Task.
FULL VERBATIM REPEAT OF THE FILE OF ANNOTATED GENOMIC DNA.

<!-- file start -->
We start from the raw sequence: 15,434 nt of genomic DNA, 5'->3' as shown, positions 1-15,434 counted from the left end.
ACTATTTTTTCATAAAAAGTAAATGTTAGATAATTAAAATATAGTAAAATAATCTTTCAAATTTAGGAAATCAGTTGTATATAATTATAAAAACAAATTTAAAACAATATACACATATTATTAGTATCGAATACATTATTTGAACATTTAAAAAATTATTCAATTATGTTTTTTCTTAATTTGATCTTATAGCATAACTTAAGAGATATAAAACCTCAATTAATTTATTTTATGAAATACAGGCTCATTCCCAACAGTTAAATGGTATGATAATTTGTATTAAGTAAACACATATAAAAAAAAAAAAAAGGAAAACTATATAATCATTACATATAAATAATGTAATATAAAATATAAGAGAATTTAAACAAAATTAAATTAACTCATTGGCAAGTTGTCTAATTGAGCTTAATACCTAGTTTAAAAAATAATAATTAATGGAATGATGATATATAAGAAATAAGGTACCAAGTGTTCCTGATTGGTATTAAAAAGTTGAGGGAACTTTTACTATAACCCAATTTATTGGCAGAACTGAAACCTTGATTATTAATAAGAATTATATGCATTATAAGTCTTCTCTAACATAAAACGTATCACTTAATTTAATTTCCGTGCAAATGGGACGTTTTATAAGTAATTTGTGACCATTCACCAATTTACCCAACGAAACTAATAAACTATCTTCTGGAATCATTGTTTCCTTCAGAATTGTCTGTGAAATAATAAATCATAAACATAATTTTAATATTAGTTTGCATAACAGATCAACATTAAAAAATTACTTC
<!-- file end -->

We start from the raw sequence: 15,434 nt of genomic DNA, 5'->3' as shown, positions 1-15,434 counted from the left end.
ACTATTTTTTCATAAAAAGTAAATGTTAGATAATTAAAATATAGTAAAATAATCTTTCAAATTTAGGAAATCAGTTGTATATAATTATAAAAACAAATTTAAAACAATATACACATATTATTAGTATCGAATACATTATTTGAACATTTAAAAAATTATTCAATTATGTTTTTTCTTAATTTGATCTTATAGCATAACTTAAGAGATATAAAACCTCAATTAATTTATTTTATGAAATACAGGCTCATTCCCAACAGTTAAATGGTATGATAATTTGTATTAAGTAAACACATATAAAAAAAAAAAAAAGGAAAACTATATAATCATTACATATAAATAATGTAATATAAAATATAAGAGAATTTAAACAAAATTAAATTAACTCATTGGCAAGTTGTCTAATTGAGCTTAATACCTAGTTTAAAAAATAATAATTAATGGAATGATGATATATAAGAAATAAGGTACCAAGTGTTCCTGATTGGTATTAAAAAGTTGAGGGAACTTTTACTATAACCCAATTTATTGGCAGAACTGAAACCTTGATTATTAATAAGAATTATATGCATTATAAGTCTTCTCTAACATAAAACGTATCACTTAATTTAATTTCCGTGCAAATGGGACGTTTTATAAGTAATTTGTGACCATTCACCAATTTACCCAACGAAACTAATAAACTATCTTCTGGAATCATTGTTTCCTTCAGAATTGTCTGTGAAATAATAAATCATAAACATAATTTTAATATTAGTTTGCATAACAGATCAACATTAAAAAATTACTTC